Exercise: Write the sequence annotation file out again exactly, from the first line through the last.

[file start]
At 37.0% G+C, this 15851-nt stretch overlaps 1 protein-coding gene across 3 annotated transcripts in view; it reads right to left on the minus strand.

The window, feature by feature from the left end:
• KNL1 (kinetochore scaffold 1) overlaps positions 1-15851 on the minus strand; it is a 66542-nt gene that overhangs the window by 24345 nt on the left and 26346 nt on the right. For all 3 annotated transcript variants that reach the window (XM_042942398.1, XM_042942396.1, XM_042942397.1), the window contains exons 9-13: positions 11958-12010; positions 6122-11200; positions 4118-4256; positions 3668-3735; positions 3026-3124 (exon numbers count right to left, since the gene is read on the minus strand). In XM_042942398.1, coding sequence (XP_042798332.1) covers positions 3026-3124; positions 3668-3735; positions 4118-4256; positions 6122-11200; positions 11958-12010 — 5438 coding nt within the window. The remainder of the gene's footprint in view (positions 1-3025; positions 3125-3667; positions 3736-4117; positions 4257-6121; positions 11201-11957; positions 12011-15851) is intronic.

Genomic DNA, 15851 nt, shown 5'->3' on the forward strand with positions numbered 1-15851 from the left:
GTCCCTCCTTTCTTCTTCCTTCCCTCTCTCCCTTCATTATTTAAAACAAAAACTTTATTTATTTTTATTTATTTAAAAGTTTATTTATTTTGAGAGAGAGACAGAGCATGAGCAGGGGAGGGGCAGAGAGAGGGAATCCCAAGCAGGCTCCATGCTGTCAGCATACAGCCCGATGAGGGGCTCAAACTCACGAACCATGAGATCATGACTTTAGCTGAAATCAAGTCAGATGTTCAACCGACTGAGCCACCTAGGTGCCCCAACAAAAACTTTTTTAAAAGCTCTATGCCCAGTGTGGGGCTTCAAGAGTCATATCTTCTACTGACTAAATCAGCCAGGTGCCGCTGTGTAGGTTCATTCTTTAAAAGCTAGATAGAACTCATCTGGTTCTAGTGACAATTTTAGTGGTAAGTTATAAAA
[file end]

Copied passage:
At 37.0% G+C, this 15851-nt stretch overlaps 1 protein-coding gene across 3 annotated transcripts in view; it reads right to left on the minus strand.

The window, feature by feature from the left end:
• KNL1 (kinetochore scaffold 1) overlaps positions 1-15851 on the minus strand; it is a 66542-nt gene that overhangs the window by 24345 nt on the left and 26346 nt on the right. For all 3 annotated transcript variants that reach the window (XM_042942398.1, XM_042942396.1, XM_042942397.1), the window contains exons 9-13: positions 11958-12010; positions 6122-11200; positions 4118-4256; positions 3668-3735; positions 3026-3124 (exon numbers count right to left, since the gene is read on the minus strand). In XM_042942398.1, coding sequence (XP_042798332.1) covers positions 3026-3124; positions 3668-3735; positions 4118-4256; positions 6122-11200; positions 11958-12010 — 5438 coding nt within the window. The remainder of the gene's footprint in view (positions 1-3025; positions 3125-3667; positions 3736-4117; positions 4257-6121; positions 11201-11957; positions 12011-15851) is intronic.

Genomic DNA, 15851 nt, shown 5'->3' on the forward strand with positions numbered 1-15851 from the left:
GTCCCTCCTTTCTTCTTCCTTCCCTCTCTCCCTTCATTATTTAAAACAAAAACTTTATTTATTTTTATTTATTTAAAAGTTTATTTATTTTGAGAGAGAGACAGAGCATGAGCAGGGGAGGGGCAGAGAGAGGGAATCCCAAGCAGGCTCCATGCTGTCAGCATACAGCCCGATGAGGGGCTCAAACTCACGAACCATGAGATCATGACTTTAGCTGAAATCAAGTCAGATGTTCAACCGACTGAGCCACCTAGGTGCCCCAACAAAAACTTTTTTAAAAGCTCTATGCCCAGTGTGGGGCTTCAAGAGTCATATCTTCTACTGACTAAATCAGCCAGGTGCCGCTGTGTAGGTTCATTCTTTAAAAGCTAGATAGAACTCATCTGGTTCTAGTGACAATTTTAGTGGTAAGTTATAAAA